How I Remain Web Browser Agnostic
I’m web browser agnostic. Leaning hard toward opensource, privacy-first options, but for the most part, I don’t put much thought into what browser I’m using once I’ve settled into the latest option. I am off to adventure on the internet much the same way my brother and I do when it’s time to test a shiny new vehicle on its first off-road experience. Lots of cheering, screaming, profanities, and a few “whew, that was close.”
I’m the cautious one, in case you’re wondering. My brother disagrees.
Back to browsers here in the safety of our pajama pants at home. While I am a freeform technologist, open to exploring what’s out there and applying it to solving problems, I do have an organizer’s heart. I love file systems and structures. I feel a deep sense of satisfaction once every thing is designated into tidy little folders, nestled no more than three layers deep. I also believe in Inbox Zero.
What I don’t like to do when it’s time to try a new browser, however, is go through the import favorites/bookmarks process every time I want to use a different browser. Browsers are like pants: they should fit well, do their job, and certainly not restrict you. I shouldn’t have to rip out the pockets and stitch them back on to suit my needs prior to use.
Like a belt, a password manager works across all types of pants (browsers). You don’t have to waste time fiddling with settings, reorganizing the structure, or run through the agonizing process of determining whether a group of saved items is really duplicated or is just the empty folder because not one browser pulls that data over in a coherent fashion. Instead, add the extension of your password manager of choice to the fancy new browser and voila! Off and running.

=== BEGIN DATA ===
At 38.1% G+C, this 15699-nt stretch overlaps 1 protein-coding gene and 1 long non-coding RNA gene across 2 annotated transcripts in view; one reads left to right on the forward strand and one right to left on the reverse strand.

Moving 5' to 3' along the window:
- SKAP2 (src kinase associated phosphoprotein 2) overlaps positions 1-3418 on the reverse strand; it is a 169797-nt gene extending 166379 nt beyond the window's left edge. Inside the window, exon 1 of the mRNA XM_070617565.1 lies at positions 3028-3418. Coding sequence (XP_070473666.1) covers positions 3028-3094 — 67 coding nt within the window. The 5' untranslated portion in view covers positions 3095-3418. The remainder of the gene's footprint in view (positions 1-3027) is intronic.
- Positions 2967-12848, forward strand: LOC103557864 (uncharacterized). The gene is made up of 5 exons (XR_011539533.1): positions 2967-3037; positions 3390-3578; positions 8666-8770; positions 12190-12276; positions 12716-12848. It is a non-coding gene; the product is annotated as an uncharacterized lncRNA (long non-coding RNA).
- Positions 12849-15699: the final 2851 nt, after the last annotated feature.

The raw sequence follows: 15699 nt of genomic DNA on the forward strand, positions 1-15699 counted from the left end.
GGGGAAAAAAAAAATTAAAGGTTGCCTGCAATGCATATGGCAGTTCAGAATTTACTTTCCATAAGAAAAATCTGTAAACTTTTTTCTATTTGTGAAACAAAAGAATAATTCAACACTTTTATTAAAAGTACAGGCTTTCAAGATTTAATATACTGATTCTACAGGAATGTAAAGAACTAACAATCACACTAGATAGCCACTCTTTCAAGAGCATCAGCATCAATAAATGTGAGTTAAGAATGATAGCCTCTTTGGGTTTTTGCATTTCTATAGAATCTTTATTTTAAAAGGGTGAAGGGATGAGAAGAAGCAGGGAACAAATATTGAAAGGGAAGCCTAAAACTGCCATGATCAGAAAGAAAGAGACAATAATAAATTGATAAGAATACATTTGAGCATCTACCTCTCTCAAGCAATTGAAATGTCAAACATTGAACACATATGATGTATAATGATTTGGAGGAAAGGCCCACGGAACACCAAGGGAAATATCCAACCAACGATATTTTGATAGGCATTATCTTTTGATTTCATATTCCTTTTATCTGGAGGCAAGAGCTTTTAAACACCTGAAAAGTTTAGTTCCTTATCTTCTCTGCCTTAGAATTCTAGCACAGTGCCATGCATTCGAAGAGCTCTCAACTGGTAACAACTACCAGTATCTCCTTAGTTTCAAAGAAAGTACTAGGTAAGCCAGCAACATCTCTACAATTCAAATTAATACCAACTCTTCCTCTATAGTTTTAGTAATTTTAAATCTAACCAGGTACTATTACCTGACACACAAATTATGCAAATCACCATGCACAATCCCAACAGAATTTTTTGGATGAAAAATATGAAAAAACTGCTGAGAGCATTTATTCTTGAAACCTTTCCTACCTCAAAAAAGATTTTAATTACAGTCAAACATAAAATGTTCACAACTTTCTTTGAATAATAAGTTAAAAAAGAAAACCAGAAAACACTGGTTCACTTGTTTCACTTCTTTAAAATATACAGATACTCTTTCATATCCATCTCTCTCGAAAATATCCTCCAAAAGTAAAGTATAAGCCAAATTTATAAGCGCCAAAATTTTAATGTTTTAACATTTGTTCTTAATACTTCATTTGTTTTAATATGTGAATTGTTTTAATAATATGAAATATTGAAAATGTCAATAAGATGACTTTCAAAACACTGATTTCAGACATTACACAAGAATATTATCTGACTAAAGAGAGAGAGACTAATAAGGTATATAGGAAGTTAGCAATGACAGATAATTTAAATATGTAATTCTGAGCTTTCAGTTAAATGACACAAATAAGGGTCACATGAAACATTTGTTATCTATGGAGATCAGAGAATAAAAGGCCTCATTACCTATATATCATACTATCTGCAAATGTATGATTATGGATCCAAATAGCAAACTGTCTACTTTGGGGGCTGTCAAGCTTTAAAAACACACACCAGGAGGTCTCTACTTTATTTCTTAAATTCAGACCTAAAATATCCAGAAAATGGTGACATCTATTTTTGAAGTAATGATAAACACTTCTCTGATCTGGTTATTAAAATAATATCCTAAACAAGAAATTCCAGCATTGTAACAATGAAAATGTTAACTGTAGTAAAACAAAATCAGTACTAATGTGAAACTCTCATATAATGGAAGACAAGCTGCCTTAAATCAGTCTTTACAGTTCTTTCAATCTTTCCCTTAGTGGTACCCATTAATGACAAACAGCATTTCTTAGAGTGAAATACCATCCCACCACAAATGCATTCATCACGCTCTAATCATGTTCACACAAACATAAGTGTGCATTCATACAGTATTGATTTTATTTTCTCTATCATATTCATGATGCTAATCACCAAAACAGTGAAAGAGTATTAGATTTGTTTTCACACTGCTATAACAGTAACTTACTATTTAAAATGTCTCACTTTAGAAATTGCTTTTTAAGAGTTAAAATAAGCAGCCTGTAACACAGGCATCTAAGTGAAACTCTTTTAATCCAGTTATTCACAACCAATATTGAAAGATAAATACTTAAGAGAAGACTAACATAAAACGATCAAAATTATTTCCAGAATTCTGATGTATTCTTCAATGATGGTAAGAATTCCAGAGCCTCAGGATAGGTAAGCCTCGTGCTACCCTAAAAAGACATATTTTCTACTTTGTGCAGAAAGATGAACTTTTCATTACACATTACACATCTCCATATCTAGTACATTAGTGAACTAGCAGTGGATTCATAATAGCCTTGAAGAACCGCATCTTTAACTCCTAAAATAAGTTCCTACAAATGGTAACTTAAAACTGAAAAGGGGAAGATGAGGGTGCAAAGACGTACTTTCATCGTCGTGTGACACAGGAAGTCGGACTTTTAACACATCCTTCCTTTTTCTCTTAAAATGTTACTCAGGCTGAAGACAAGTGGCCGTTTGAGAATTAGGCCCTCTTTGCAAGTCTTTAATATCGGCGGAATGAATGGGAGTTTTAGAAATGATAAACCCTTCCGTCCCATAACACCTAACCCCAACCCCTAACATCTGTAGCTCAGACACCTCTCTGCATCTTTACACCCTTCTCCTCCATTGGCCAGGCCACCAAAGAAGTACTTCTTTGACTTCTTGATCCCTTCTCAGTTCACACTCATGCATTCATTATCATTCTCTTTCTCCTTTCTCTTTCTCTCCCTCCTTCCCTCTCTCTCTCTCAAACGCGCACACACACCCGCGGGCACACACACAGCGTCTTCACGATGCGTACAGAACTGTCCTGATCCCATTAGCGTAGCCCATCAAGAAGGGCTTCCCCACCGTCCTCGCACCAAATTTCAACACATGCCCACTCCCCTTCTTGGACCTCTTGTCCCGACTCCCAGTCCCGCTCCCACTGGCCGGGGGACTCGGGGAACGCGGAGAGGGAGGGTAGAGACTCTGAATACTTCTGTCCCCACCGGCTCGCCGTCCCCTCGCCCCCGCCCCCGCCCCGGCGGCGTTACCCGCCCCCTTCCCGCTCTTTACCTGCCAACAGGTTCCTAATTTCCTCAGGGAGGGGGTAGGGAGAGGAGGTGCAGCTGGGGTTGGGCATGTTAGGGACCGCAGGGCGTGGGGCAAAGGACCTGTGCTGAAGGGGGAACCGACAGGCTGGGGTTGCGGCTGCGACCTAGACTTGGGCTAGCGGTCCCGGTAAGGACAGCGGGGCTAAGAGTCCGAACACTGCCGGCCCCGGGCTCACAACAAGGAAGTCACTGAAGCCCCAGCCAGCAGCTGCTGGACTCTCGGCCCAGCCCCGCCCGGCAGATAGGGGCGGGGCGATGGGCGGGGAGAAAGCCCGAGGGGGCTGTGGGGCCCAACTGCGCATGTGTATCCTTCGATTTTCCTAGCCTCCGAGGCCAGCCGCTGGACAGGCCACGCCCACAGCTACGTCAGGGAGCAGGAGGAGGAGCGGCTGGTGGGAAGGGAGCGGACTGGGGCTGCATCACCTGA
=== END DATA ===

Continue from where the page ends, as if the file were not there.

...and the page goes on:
Need to get to a specific URL/URI? Forget the browser’s favorites/bookmarks. Search the password manager instead. In my experience, most password managers have a handy-dandy link button that will take you right to the website. No need to copy/paste or manually type out strings of gibberish.
Granted, the original design of a password manager is to store credential information for logging into websites upon arrival. But because I like to roam free, using random browsers as the mood fits, I add URLs/URIs to my password manager whether the site authenticates or not. And as if that wasn’t already a useful option, I can maintain the same obsessive-level of organization with folders and categories and tags and woo-boy, I’m not allowed a label maker for the physical world.
What about the favorites/bookmarks bar? Fine, fine. I concede this one area is worth the import hassle. Really though, it’s all of five links to add, and if the import feature of whatever fandangle new browser I’m using this month can’t handle that with relative ease, I’m out on principle alone.
So give it a shot. Add the collection of obscure websites that search engines love to twist into something not at all what you were looking for and leave you needing to scrub your eyeballs along with that cache folder. After all, you are practicing safe internet browsing by using a password manager that is independent of the browser’s saved credentials feature, right? Right?